The Q-junction and the inflammatory response are critical pathological and therapeutic factors in CoQ deficiency

Graphical abstract
Elsevier, Redox Biology, Volume 55, September 2022
Gonzalez-Garcia P., Diaz-Casado M.E., Hidalgo-Gutierrez A., Jimenez-Sanchez L., Bakkali M., Barriocanal-Casado E. et al.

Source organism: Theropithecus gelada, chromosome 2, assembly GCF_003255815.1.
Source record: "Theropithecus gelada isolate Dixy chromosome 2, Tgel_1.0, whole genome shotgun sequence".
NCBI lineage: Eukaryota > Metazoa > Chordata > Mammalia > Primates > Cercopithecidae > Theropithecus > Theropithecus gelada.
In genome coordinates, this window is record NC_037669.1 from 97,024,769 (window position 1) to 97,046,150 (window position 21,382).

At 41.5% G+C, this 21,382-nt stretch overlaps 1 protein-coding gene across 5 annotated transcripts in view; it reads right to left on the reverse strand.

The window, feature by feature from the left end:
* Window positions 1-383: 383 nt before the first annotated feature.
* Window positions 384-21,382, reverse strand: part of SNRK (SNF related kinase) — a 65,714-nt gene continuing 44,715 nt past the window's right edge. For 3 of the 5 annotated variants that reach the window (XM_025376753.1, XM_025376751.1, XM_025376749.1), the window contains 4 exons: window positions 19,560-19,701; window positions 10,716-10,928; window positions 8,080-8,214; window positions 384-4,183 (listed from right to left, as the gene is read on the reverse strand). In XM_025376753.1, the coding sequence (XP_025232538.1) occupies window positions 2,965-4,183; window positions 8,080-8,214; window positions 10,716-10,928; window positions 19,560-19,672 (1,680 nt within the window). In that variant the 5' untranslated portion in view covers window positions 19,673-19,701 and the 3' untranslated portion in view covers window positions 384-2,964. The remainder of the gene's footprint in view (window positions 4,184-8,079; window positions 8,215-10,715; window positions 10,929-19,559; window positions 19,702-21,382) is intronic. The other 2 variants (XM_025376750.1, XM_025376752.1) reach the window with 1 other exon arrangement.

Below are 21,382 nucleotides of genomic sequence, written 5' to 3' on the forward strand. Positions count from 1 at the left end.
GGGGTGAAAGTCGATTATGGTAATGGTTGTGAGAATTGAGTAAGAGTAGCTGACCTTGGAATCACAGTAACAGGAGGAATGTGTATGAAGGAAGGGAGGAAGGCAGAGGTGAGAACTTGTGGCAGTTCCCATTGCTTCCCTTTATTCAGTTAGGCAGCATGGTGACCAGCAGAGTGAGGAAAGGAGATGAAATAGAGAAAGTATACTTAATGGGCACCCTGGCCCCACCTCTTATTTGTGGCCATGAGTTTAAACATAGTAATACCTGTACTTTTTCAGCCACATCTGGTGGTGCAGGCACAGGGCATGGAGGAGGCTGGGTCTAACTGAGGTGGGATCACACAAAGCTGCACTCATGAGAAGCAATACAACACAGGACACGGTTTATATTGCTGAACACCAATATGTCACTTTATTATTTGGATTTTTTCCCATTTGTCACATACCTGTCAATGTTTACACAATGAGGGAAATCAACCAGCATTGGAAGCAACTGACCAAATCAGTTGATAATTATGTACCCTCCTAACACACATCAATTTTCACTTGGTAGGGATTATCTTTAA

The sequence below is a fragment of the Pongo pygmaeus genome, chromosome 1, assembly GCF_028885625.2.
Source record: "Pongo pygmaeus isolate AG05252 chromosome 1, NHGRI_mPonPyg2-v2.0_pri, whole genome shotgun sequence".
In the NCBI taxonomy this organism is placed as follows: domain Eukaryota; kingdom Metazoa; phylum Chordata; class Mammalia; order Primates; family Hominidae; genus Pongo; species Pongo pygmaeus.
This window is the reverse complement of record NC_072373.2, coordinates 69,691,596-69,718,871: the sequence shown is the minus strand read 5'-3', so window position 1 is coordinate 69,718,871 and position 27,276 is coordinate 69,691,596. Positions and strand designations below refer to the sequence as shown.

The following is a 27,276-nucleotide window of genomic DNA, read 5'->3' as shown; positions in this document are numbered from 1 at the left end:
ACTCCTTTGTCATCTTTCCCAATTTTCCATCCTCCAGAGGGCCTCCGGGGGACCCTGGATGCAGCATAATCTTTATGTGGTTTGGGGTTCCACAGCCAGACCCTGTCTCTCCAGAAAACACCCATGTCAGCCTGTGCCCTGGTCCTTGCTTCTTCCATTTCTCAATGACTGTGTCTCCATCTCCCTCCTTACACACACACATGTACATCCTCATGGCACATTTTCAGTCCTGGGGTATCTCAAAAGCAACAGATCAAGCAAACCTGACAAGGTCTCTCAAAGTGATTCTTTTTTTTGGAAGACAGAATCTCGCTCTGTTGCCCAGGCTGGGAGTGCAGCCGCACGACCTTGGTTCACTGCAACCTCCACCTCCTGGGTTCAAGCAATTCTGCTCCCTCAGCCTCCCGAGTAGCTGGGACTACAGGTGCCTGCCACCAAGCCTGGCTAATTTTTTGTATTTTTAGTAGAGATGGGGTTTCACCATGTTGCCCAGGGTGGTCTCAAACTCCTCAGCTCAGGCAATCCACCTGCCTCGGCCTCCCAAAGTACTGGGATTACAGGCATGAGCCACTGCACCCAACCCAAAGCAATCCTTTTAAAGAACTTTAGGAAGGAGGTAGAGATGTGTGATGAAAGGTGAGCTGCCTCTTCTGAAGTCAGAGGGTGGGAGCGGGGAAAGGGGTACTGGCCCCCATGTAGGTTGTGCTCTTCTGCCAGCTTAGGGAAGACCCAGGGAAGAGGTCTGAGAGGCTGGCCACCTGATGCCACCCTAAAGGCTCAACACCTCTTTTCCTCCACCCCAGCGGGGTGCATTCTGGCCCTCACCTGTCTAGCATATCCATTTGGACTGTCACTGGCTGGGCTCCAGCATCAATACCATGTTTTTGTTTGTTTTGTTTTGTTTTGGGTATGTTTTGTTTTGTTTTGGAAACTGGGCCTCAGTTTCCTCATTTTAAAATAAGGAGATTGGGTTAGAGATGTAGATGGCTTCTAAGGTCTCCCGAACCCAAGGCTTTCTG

Defects in Coenzyme Q (CoQ) metabolism have been associated with primary mitochondrial disorders, neurodegenerative diseases and metabolic conditions. The consequences of CoQ deficiency have not been fully addressed, and effective treatment remains challenging. Here, we use mice with primary CoQ deficiency (Coq9R239X), and we demonstrate that CoQ deficiency profoundly alters the Q-junction, leading to extensive changes in the mitochondrial proteome and metabolism in the kidneys and, to a lesser extent, in the brain. CoQ deficiency also induces reactive gliosis, which mediates a neuroinflammatory response, both of which lead to an encephalopathic phenotype. Importantly, treatment with either vanillic acid (VA) or β-resorcylic acid (β-RA), two analogs of the natural precursor for CoQ biosynthesis, partially restores CoQ metabolism, particularly in the kidneys, and induces profound normalization of the mitochondrial proteome and metabolism, ultimately leading to reductions in gliosis, neuroinflammation and spongiosis and, consequently, reversing the phenotype. Together, these results provide key mechanistic insights into defects in CoQ metabolism and identify potential disease biomarkers. Furthermore, our findings clearly indicate that the use of analogs of the CoQ biosynthetic precursor is a promising alternative therapy for primary CoQ deficiency and has potential for use in the treatment of more common neurodegenerative and metabolic diseases that are associated with secondary CoQ deficiency.